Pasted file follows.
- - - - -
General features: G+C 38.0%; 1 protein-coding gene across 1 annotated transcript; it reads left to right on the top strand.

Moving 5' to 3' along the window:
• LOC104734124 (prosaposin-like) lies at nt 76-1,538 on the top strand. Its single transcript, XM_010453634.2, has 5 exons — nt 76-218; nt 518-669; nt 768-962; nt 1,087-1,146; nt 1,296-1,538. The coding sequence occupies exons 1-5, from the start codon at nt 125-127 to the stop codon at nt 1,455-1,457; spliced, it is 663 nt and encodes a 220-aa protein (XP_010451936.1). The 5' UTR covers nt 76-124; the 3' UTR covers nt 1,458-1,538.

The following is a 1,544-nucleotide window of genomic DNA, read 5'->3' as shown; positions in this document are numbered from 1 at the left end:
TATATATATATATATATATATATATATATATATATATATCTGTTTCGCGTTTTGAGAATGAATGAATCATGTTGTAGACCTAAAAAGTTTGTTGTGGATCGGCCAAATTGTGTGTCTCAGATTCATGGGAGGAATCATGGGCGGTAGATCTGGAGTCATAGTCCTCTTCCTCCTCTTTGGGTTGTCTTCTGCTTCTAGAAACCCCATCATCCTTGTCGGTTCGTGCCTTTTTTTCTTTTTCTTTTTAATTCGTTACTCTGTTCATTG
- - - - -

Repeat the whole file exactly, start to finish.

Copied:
General features: G+C 38.0%; 1 protein-coding gene across 1 annotated transcript; it reads left to right on the top strand.

Moving 5' to 3' along the window:
• LOC104734124 (prosaposin-like) lies at nt 76-1,538 on the top strand. Its single transcript, XM_010453634.2, has 5 exons — nt 76-218; nt 518-669; nt 768-962; nt 1,087-1,146; nt 1,296-1,538. The coding sequence occupies exons 1-5, from the start codon at nt 125-127 to the stop codon at nt 1,455-1,457; spliced, it is 663 nt and encodes a 220-aa protein (XP_010451936.1). The 5' UTR covers nt 76-124; the 3' UTR covers nt 1,458-1,538.

The following is a 1,544-nucleotide window of genomic DNA, read 5'->3' as shown; positions in this document are numbered from 1 at the left end:
TATATATATATATATATATATATATATATATATATATATCTGTTTCGCGTTTTGAGAATGAATGAATCATGTTGTAGACCTAAAAAGTTTGTTGTGGATCGGCCAAATTGTGTGTCTCAGATTCATGGGAGGAATCATGGGCGGTAGATCTGGAGTCATAGTCCTCTTCCTCCTCTTTGGGTTGTCTTCTGCTTCTAGAAACCCCATCATCCTTGTCGGTTCGTGCCTTTTTTTCTTTTTCTTTTTAATTCGTTACTCTGTTCATTG